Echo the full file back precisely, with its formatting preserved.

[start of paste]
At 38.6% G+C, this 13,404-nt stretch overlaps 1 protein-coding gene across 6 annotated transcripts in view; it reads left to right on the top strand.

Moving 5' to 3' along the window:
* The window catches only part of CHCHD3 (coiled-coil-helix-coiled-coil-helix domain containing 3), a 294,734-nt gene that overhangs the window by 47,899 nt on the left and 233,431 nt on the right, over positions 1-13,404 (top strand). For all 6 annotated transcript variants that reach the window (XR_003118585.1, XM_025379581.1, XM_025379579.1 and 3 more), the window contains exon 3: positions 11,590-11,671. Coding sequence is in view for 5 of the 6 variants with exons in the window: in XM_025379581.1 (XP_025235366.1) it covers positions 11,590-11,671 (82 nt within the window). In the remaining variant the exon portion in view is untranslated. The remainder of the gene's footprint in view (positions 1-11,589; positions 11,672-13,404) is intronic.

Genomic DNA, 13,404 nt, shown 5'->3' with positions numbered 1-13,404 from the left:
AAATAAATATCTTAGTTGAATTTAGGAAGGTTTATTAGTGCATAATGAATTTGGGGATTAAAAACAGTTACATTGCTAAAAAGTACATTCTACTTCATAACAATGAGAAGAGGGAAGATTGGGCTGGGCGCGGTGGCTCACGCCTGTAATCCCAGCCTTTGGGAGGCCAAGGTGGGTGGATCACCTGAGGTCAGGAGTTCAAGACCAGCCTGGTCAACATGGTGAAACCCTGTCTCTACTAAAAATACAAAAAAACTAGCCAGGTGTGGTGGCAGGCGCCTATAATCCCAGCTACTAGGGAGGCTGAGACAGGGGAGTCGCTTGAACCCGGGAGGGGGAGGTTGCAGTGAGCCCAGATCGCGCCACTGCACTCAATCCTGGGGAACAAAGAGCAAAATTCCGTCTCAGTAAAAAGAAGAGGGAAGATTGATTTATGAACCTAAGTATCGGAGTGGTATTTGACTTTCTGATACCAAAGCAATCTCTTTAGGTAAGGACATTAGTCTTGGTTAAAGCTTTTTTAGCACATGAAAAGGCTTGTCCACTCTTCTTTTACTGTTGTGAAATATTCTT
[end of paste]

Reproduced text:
At 38.6% G+C, this 13,404-nt stretch overlaps 1 protein-coding gene across 6 annotated transcripts in view; it reads left to right on the top strand.

Moving 5' to 3' along the window:
* The window catches only part of CHCHD3 (coiled-coil-helix-coiled-coil-helix domain containing 3), a 294,734-nt gene that overhangs the window by 47,899 nt on the left and 233,431 nt on the right, over positions 1-13,404 (top strand). For all 6 annotated transcript variants that reach the window (XR_003118585.1, XM_025379581.1, XM_025379579.1 and 3 more), the window contains exon 3: positions 11,590-11,671. Coding sequence is in view for 5 of the 6 variants with exons in the window: in XM_025379581.1 (XP_025235366.1) it covers positions 11,590-11,671 (82 nt within the window). In the remaining variant the exon portion in view is untranslated. The remainder of the gene's footprint in view (positions 1-11,589; positions 11,672-13,404) is intronic.

Genomic DNA, 13,404 nt, shown 5'->3' with positions numbered 1-13,404 from the left:
AAATAAATATCTTAGTTGAATTTAGGAAGGTTTATTAGTGCATAATGAATTTGGGGATTAAAAACAGTTACATTGCTAAAAAGTACATTCTACTTCATAACAATGAGAAGAGGGAAGATTGGGCTGGGCGCGGTGGCTCACGCCTGTAATCCCAGCCTTTGGGAGGCCAAGGTGGGTGGATCACCTGAGGTCAGGAGTTCAAGACCAGCCTGGTCAACATGGTGAAACCCTGTCTCTACTAAAAATACAAAAAAACTAGCCAGGTGTGGTGGCAGGCGCCTATAATCCCAGCTACTAGGGAGGCTGAGACAGGGGAGTCGCTTGAACCCGGGAGGGGGAGGTTGCAGTGAGCCCAGATCGCGCCACTGCACTCAATCCTGGGGAACAAAGAGCAAAATTCCGTCTCAGTAAAAAGAAGAGGGAAGATTGATTTATGAACCTAAGTATCGGAGTGGTATTTGACTTTCTGATACCAAAGCAATCTCTTTAGGTAAGGACATTAGTCTTGGTTAAAGCTTTTTTAGCACATGAAAAGGCTTGTCCACTCTTCTTTTACTGTTGTGAAATATTCTT